Master required: must have ability to see into the future
The views and opinions expressed here are solely those of the original author or contributor. These views and opinions do not necessarily represent those of the UK P&I Club.
"According to the Belgian Court of Appeal, it would seem that Masters of ships must also be Masters of the unknown - on top of all the other job requirements. Odd? Yes - we thought so, too.
A recent case involving a ship entered in the club involved a cargo of steel plates and coils loaded in China and discharged in the Belgium. Naturally, the ship's voyage involved sailing through different climates. This voyage took place in winter, so she sailed from a cold China, through the warm Singapore straights nearing the equator and then back up into a very cold Europe. This allegedly caused damage to the cargo, for which the receiver sought to recover damages. The owners were seeking to deny liability on the basis that it was not the fault of the ship.
Now, this is not an unusual situation, but the Belgian Court of Appeal clearly thought otherwise! They held that a receiver is relying on the description of the cargo provided by the Master when the goods are loaded. Excellent - that is the situation as we know it. It coincides with the obligations under the Hague-Visby Rules (to which the Netherlands are a signatory) and is not too onerous. So far, so good - but this is where it started to go wrong ...
The Court further held that the receiver is not supposed to have any knowledge regarding the carriage of steel. Anything to do with the transportation is, therefore, completely down to the owners / Master. As such, the Court said that the Master should have described the condition of the cargo taking into account the forthcoming voyage.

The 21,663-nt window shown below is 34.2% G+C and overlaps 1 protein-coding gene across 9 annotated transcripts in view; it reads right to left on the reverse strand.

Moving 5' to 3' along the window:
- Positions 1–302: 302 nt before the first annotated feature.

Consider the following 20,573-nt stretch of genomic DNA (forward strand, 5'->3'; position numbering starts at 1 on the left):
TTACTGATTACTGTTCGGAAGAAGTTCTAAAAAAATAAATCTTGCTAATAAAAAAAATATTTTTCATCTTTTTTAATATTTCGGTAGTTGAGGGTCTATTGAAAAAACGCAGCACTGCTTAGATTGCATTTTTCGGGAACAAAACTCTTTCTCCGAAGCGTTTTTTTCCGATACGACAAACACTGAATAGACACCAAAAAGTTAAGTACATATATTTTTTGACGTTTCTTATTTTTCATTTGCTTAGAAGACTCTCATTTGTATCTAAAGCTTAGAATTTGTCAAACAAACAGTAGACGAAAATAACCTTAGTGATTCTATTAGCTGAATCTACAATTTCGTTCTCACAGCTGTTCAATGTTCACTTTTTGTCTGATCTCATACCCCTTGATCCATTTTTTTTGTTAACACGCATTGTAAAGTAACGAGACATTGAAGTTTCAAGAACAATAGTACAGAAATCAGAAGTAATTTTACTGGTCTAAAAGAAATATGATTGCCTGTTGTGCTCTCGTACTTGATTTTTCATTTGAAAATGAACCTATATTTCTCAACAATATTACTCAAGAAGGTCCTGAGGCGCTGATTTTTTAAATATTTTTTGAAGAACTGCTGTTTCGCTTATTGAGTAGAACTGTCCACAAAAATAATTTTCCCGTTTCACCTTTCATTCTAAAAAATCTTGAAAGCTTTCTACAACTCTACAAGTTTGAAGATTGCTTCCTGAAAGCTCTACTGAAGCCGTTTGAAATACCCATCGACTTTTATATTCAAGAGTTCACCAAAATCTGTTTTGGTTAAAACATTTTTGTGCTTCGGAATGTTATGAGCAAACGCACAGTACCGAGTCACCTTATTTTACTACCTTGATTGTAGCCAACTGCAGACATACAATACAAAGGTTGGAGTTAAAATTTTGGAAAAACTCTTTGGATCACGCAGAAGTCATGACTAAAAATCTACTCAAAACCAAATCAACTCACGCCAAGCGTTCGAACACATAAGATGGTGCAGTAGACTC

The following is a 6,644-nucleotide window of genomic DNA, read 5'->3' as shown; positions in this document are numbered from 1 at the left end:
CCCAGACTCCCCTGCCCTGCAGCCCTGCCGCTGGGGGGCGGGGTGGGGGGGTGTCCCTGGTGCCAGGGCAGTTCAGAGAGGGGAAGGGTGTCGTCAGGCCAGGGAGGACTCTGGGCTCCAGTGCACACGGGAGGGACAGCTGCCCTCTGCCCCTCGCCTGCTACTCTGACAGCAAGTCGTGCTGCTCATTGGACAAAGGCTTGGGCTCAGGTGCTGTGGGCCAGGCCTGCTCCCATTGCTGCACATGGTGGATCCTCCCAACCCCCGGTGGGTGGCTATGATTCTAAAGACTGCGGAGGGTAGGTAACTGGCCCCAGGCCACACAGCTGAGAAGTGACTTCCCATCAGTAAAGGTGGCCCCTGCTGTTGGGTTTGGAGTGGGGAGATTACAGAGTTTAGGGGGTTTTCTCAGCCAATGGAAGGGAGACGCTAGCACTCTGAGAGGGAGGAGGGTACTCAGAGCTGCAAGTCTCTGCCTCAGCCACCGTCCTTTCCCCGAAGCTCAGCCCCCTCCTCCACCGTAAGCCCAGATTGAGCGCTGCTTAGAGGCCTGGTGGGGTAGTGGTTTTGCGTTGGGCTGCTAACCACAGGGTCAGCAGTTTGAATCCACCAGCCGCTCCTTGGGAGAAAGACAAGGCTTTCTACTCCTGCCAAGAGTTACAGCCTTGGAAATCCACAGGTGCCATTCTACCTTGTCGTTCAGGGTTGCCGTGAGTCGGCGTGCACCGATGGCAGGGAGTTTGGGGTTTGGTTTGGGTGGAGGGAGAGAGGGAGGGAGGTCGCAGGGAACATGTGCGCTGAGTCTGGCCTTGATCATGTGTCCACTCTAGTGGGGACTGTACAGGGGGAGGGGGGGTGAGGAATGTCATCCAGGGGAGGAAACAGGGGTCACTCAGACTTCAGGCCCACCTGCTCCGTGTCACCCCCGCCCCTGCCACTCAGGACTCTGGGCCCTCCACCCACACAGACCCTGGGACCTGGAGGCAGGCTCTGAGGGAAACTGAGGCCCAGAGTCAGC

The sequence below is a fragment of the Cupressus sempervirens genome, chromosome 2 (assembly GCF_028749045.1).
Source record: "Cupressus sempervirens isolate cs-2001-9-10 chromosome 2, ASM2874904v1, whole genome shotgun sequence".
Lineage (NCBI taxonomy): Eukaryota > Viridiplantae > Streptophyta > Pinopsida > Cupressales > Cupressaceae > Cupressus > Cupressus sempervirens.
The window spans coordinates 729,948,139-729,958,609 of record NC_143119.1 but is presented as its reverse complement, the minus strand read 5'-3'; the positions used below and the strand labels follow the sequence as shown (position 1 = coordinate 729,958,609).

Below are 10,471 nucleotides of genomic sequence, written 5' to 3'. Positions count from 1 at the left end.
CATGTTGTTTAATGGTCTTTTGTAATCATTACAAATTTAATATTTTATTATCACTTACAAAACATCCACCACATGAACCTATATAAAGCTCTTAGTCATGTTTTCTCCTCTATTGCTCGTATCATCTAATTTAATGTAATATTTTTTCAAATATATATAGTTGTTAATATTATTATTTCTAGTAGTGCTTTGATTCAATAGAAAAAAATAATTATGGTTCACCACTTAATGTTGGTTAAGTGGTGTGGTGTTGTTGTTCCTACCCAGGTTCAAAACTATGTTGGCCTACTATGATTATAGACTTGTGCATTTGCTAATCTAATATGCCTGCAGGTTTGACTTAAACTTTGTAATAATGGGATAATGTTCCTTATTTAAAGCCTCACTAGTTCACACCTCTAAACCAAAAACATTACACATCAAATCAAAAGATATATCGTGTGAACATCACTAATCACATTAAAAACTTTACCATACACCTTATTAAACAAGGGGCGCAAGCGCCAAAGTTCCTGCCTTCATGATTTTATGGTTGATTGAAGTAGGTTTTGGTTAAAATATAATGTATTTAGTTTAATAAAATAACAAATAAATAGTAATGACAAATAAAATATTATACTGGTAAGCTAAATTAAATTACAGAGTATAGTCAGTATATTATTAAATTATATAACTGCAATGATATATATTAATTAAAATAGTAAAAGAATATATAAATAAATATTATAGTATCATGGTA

So in other words, the Master is expected to clause the bills of lading in accordance with any and every potential change in condition of the cargo caused by and during the voyage. In theory, by the time the damage is done and the cargo reaches the discharge port, it would comply correspond with the description given by the Master at the loading port.
There are so many questions!
How is the Master supposed to predict the potential effects that the voyage will have on the cargo?
What happens if the Master over-estimates the expected effects of the voyage? The cargo would turn up in a better condition than when it was loaded!
What level of knowledge is the Master deemed to have about each and every cargo he is due to carry?
What happens to the poor shipper who has provided cargo in a good condition, then receives a clause bill for damage that hasn't even happened?
How does this decision interact with the obligations under the Hague-Visby Rules - which one prevails
Surely the receiver should know what they are buying, it's characteristics and where they are buying it from?
The owners may be appealing the decision, but if in doubt be sure to talk to the Club!"
You may also be interested in:
The Latest Developments in Limitation of Liability under Greek Law: Losing the Right to Limit Liability
The international legal framework relating to the entitlement of shipowners to limit their liability for maritime claims has been established by the entry into force of the 1976 Convention on Limitation of Liability for Maritime Claims
In this article, we look at why depression and anxiety in men so often go undetected and unrecognised, especially in male-dominated environments such as seafaring, and what can be done to address this issue.
Recently, and in particular during the summer period, the Club has noticed a spike in stowaway cases, hence the below article serves as a refresher on what is already known as well as an update on the practical problems and implications for Owners that may arise in connection with the disembarkation and repatriation of stowaways.
The Club would like to draw Members' attention to the latest circular from our listed correspondent Huatai relating to the Damage to Fishery Farms along Shandong Coast.